Location: 1717 Brunswick Street

The Henry House

The Henry House is located in the original home of William Alexander Henry, one of Canada’s Fathers on Confederation. The house was constructed in 1834 and Henry called it home while was serving as Mayor of this great city in 1870. Read the beer menu closely and you’ll notice that it’s close to what is being served at the Granite. The thing is Granite brews all the beer that is served at the Henry House. The unpasturized top fermented ales go along great with the atmosphere of the pub. There are three levels to the Henry House, but drinkers will be most interested in the basement that plays host to the pub. The downstairs lighting has been dimmed giving it an English style edge and is furnished with old train booths and old furniture. Rustic wood, original brick, and a fireplace embedded in the wall encompasses the interior while rafters and beams have been left exposed for all to see. Like any well presented pub, The Henry House has a small display of beer bottles incased from around the country along with postcards that past guesses have since sent back. The Henry House is a great destination for drinkers to go to waste the hours away with a good book or a friendly chat with the bartender while enjoying craft brew that even old Willy Henry would have loved.
Location: 1222 Barrington Street

The Old Triangle Irish Alehouse

The home of the Old Triangle Alehouse is the historic building that Joseph Howe wrote about the Halifax government for Haligonians in 1848. The Old Triangle was created by three Irishmen: Kevin Evans, Brian Doherty and Gerry Guest who transformed the pub into a three tiered drinking establishment. The first floor is home to the “Tigh An Cheoil (house of music) where local performers take the stage seven days a week. Walk the few steps up to the “Pourhouse” where you can sit at the bar or pull up a table to enjoy the festivities. Another set of stairs takes you to the “Snug”, where smokers can tuck themselves away and enjoy the perils of drink and smoke. The Old Triangle focuses on giving customers a lasting experience by instilling their motto of “food for the body, drink for the spirit and music for the soul”. The Old Triangle Irish Alehouse provides an entertaining time with a wide array of beer selection. Many local draughts on tap include Propeller, Garrison, Keith’s and Clancy’s but they also feature many European imports like Guinness, Smithwicks, KilKenny, Harp etc. For a complete lineup of their beer selection, visit their website at
Location: 5136 Prince Street

The Split Crow Pub

The Split Crow Pub was voted the best “happy hour” establishment in Halifax by the readers of the popular newspaper The Coast. The Split Crow is named after the first pub that was created in Halifax in 1749 by a Mr. John Shippey who called it The Spread Eagle. He had it built at the corner of Salter and Water streets but it is now located in an historic properties building on Granville Street near the harbourfront. There is a wide selection of beer to choose from, including the three microbrews: Garrison, Propeller and John Shippey’s (brewed by Propeller). The selection of Shippey’s beer includes: Split Crow Cream Ale, Shippey’s IPA, Rafter Red Ale, Amber Ale, Crow Select and Porter (a personal favourite), all very good choices. Shippey’s was at one time brewed on the waterfront but Propeller brewery has since taken over in the brewing of the ales. The pub boasts a large clientele ranging from university students to mature pub lovers. Just a short walk up from the harbour, it’s a good destination for drinkers and pub fans. For menu items and a complete beer menu, visit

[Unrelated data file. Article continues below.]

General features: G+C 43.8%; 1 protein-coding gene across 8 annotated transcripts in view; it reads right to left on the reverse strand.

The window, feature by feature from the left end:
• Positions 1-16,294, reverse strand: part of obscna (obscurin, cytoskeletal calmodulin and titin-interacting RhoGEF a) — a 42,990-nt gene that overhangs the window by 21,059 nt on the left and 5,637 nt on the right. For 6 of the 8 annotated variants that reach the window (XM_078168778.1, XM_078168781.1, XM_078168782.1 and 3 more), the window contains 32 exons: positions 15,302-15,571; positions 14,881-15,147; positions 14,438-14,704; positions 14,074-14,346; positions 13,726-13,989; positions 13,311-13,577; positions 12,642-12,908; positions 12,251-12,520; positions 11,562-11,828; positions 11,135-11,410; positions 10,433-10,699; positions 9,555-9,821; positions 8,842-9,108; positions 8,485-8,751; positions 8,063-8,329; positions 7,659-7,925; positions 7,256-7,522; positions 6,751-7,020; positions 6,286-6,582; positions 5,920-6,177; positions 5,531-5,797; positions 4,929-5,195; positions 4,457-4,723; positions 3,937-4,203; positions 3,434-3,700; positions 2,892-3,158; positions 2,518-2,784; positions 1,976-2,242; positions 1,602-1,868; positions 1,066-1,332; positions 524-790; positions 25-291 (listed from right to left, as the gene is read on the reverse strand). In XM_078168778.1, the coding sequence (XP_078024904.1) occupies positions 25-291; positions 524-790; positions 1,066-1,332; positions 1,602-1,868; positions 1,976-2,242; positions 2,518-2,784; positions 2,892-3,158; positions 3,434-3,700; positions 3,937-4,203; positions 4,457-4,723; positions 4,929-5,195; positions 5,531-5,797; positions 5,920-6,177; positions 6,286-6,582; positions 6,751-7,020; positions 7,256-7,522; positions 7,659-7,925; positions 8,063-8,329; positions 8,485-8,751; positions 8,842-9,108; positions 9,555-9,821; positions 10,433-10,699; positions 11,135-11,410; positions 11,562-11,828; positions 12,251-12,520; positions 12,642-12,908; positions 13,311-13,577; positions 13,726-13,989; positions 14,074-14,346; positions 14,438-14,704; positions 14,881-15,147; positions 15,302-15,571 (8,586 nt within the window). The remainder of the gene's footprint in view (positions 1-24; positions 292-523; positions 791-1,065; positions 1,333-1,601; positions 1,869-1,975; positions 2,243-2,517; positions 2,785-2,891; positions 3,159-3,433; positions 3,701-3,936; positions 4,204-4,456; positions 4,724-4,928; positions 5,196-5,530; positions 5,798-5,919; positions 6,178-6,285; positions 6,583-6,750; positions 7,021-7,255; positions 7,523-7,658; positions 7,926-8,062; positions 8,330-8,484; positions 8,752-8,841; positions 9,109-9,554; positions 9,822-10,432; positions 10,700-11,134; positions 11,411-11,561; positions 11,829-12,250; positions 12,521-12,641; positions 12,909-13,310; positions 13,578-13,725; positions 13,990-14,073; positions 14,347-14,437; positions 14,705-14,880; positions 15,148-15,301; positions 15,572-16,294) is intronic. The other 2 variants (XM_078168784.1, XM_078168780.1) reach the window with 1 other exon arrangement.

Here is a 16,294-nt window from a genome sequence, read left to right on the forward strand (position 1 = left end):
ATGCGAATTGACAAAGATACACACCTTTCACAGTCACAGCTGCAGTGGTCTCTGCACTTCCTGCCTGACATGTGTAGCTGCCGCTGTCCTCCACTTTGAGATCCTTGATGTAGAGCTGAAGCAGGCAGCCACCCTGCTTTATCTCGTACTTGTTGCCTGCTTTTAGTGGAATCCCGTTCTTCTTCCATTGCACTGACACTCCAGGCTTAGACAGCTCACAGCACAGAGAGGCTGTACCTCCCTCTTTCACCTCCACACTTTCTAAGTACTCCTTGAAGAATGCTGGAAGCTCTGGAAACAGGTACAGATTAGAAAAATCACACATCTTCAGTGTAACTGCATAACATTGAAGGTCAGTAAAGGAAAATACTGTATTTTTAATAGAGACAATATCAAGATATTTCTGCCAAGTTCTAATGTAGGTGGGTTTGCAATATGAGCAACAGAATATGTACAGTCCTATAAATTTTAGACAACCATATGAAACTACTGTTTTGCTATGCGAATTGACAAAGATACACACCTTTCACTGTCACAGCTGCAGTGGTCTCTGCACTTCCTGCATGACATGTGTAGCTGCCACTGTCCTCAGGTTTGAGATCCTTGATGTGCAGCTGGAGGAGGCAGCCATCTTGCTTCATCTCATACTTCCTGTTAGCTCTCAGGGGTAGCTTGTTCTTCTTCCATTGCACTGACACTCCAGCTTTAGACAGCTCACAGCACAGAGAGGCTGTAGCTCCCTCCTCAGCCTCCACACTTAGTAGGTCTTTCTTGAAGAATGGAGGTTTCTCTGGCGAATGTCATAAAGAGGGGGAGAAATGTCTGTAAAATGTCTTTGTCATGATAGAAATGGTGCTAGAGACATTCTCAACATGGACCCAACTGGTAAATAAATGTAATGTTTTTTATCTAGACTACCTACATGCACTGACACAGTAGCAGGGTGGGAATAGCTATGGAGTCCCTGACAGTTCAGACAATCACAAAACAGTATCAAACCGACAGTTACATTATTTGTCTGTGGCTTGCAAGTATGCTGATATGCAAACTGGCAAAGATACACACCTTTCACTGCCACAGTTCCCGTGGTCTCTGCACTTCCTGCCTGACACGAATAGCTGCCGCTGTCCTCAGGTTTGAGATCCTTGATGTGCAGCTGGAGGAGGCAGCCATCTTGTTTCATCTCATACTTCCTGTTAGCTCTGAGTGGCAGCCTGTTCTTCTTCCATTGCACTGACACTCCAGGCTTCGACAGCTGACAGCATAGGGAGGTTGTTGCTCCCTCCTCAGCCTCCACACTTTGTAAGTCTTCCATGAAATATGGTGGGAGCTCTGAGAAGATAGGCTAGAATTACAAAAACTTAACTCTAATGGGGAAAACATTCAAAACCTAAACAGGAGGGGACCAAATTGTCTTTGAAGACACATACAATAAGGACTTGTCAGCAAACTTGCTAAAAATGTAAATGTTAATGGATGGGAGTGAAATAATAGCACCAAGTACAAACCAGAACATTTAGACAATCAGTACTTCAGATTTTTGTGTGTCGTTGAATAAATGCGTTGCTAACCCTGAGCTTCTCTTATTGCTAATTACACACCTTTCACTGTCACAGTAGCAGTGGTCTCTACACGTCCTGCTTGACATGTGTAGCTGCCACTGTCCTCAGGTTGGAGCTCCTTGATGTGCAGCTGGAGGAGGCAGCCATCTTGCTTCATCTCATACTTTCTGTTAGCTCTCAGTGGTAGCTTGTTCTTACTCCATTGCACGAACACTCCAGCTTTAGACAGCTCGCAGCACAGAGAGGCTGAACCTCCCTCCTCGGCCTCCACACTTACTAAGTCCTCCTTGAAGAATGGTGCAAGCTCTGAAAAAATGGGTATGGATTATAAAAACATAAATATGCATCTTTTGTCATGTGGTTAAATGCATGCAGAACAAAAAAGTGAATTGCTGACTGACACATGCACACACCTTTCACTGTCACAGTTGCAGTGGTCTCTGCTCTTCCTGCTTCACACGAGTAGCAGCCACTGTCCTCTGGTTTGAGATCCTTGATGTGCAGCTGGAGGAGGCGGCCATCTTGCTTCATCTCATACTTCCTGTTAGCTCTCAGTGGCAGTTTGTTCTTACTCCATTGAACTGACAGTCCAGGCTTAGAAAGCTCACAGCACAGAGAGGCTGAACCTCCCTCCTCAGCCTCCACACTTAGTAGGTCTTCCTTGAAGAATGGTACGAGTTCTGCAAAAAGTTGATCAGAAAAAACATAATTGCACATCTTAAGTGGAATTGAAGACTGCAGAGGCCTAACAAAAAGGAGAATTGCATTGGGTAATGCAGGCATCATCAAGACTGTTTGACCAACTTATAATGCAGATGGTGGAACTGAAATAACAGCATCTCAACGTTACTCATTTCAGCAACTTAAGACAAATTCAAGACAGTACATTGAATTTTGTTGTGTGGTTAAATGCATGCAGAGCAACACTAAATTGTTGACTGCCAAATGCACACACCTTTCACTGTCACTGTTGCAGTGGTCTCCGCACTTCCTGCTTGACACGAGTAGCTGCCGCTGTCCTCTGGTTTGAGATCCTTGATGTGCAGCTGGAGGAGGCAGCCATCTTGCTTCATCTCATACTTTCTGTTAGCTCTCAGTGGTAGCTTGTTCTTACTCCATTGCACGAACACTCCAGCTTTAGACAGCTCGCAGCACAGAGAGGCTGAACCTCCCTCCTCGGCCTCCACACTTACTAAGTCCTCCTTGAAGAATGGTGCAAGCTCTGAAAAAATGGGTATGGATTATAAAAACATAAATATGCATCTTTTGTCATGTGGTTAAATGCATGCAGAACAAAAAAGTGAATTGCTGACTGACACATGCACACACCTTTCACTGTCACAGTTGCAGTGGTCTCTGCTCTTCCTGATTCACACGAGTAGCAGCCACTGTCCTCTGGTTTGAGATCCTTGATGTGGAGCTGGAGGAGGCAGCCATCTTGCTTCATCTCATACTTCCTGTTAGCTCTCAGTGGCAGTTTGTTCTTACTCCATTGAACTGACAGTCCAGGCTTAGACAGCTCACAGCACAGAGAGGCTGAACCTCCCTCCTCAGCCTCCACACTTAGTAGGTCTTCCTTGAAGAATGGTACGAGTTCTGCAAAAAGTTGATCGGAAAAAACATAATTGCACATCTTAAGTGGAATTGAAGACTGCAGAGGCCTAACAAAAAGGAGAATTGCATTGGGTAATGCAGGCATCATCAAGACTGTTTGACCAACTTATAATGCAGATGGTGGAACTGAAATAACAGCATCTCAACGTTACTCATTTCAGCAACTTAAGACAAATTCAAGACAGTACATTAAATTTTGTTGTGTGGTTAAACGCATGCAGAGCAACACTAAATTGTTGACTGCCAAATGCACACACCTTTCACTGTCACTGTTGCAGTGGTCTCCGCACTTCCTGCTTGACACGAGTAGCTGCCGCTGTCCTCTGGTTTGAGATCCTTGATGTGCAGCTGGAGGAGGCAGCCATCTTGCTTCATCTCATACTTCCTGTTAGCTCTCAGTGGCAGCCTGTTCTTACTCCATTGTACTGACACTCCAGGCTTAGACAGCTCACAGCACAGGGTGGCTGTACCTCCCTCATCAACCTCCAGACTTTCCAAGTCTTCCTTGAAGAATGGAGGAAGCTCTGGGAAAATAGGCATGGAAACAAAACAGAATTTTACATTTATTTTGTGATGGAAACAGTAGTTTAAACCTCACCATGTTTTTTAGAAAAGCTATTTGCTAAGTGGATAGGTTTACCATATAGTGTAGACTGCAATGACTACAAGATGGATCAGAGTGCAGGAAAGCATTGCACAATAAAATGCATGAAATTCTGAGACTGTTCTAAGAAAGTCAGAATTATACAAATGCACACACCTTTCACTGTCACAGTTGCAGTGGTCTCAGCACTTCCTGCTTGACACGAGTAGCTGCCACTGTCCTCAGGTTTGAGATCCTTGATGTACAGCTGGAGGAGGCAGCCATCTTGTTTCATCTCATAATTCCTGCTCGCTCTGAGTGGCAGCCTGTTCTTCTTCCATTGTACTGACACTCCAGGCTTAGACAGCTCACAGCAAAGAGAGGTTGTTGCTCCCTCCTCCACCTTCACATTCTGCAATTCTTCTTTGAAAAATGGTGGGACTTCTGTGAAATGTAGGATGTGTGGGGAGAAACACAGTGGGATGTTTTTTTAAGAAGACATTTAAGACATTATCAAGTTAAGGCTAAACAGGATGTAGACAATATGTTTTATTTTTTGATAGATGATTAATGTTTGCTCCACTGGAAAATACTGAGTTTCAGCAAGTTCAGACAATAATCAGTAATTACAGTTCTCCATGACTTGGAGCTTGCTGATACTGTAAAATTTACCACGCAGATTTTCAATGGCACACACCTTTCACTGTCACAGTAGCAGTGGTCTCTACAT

Location: 1855 Granville Street

Maxwell’s Plum

Maxwell’s claim to fame in Halifax is their statement of having more beer on tap than anywhere else in Eastern Canada, with up to 60 selections. Free peanuts and a traditional pub setting go along with a great happy hour where you can get a delicious Pumphouse Blueberry Ale. Maxwell’s bar is open till 2am along with the kitchen seven days a week offering drinkers the best of both worlds. The beer selection includes local draught like Propeller, Garrison’s, and Pumphouse, with European imports and other Canadian micro-brews. On a side note, the Plum is one of only three places in Halifax that offers McAuslan St. Ambroise Oatmeal Stout on tap.
Location: 1600 Grafton Street


Lower Deck

A fabulous tourist hot spot, the Lower Deck is home to a great lineup of local bands that entertain with a mix of Celtic, old Canadiana or old rock music and Alexander Keith’s flows from the taps. Located in the Historic Privateers Warehouse on the harbourfront, The Lower Deck has a large patio that surrounds the lower level and is joined by the Tap Room on the third floor (events), The Beer Market on the second floor (dining) and the Lower Deck where pub goers flock. The motif is largely comprised of Alexander Keith memorabilia and large wooden tables with benches that take a beating whenever the clapping starts. The history regarding the building is enough to make you stop in and take a take a look around. You might as well have a pint while you’re their.
Location: Privateers Warehouse, Historic Properties, Harbourfront

Other pubs to check out for good times but don’t necessarily sell premium hand crafted brews are; The Red Stag in Keith’s brewery, Victory Arms pub, Tug’s Pub, Pogue Fado on Barrington and Gus Pub in Halifax’s north end. CHEERS!!